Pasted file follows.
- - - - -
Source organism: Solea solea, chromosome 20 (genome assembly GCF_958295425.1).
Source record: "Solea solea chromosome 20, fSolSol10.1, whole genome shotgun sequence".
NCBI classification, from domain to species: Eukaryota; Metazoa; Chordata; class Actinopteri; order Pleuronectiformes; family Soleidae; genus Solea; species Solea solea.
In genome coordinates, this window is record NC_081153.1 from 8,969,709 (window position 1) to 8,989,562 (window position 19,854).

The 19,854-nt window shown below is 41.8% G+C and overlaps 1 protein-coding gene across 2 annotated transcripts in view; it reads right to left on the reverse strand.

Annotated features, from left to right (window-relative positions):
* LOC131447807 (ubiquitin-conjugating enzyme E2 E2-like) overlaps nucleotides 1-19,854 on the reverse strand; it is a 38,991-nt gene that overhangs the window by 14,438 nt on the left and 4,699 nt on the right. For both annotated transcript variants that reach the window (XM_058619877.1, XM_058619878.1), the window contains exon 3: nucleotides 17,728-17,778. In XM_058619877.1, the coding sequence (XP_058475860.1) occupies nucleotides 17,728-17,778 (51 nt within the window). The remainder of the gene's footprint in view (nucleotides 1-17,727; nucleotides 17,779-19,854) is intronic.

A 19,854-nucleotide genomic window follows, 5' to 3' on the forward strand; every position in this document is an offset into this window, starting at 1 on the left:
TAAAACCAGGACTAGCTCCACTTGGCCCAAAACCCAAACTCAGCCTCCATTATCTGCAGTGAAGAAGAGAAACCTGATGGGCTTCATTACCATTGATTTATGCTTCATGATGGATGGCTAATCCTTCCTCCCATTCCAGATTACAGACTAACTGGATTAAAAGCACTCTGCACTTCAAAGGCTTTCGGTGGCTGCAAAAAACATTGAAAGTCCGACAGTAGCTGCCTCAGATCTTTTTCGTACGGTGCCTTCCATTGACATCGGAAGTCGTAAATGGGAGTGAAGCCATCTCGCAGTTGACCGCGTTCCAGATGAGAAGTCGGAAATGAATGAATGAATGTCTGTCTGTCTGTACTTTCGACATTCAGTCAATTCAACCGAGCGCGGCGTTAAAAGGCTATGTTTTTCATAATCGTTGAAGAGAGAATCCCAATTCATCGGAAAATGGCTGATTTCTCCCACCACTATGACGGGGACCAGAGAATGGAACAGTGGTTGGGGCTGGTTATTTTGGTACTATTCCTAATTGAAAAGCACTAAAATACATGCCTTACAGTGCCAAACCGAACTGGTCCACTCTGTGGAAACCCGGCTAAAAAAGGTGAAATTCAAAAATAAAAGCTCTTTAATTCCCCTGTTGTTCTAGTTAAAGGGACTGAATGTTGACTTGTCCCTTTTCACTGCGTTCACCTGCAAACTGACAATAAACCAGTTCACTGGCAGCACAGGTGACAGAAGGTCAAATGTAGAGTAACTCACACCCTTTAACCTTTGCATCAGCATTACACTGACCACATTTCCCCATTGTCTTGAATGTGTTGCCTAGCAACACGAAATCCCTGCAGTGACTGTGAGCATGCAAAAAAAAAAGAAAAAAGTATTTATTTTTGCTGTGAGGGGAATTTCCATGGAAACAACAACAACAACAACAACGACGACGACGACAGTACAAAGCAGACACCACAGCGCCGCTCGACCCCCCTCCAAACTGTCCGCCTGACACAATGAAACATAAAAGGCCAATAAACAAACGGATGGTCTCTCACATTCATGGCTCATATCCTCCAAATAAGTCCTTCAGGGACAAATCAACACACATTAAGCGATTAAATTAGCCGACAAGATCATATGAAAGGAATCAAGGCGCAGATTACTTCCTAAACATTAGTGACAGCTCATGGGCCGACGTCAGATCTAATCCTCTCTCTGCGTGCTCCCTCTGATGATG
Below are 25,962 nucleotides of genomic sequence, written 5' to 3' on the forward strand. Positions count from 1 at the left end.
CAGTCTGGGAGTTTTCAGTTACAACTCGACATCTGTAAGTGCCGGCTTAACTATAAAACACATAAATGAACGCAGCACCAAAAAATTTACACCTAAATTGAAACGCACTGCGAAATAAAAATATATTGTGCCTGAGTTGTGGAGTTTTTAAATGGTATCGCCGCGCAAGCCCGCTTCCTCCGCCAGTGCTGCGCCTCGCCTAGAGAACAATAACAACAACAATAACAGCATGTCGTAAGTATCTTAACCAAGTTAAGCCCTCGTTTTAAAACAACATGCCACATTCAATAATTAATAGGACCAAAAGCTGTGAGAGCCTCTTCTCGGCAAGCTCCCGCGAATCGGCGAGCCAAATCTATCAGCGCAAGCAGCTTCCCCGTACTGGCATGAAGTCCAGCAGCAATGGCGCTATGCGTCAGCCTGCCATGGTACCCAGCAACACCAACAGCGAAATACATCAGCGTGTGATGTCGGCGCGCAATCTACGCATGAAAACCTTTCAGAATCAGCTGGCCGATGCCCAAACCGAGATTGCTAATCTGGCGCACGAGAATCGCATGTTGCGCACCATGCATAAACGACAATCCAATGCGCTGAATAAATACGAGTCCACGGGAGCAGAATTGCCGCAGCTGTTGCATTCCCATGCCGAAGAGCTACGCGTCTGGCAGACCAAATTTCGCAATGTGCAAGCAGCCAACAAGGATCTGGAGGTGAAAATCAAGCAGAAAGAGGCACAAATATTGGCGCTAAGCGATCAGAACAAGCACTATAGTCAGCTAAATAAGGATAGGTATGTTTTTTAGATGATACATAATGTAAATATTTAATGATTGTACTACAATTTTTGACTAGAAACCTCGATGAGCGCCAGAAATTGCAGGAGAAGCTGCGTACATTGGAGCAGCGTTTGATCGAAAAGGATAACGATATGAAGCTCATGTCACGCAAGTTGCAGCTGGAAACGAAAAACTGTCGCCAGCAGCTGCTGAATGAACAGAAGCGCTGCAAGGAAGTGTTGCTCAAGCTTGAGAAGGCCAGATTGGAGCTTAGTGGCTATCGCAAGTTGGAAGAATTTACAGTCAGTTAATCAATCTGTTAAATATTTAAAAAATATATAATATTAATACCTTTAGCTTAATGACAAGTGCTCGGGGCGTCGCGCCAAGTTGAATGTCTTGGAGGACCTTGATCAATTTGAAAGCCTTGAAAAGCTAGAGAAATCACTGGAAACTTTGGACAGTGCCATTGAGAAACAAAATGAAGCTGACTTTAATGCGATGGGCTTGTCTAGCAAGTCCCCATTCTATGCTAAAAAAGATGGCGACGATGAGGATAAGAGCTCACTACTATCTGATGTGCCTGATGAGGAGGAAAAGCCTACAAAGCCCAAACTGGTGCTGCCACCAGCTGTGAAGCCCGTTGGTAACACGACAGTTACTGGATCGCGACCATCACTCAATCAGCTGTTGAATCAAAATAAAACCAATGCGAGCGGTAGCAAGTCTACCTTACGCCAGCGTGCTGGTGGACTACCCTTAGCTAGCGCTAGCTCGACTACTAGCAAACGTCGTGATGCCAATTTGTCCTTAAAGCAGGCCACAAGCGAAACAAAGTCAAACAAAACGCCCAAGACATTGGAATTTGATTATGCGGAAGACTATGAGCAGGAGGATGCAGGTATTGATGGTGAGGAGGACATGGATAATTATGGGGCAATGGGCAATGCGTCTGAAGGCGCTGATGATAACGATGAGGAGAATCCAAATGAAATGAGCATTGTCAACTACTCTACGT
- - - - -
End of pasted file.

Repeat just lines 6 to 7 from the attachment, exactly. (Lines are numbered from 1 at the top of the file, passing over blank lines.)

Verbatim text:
Annotated features, from left to right (window-relative positions):
* LOC131447807 (ubiquitin-conjugating enzyme E2 E2-like) overlaps nucleotides 1-19,854 on the reverse strand; it is a 38,991-nt gene that overhangs the window by 14,438 nt on the left and 4,699 nt on the right. For both annotated transcript variants that reach the window (XM_058619877.1, XM_058619878.1), the window contains exon 3: nucleotides 17,728-17,778. In XM_058619877.1, the coding sequence (XP_058475860.1) occupies nucleotides 17,728-17,778 (51 nt within the window). The remainder of the gene's footprint in view (nucleotides 1-17,727; nucleotides 17,779-19,854) is intronic.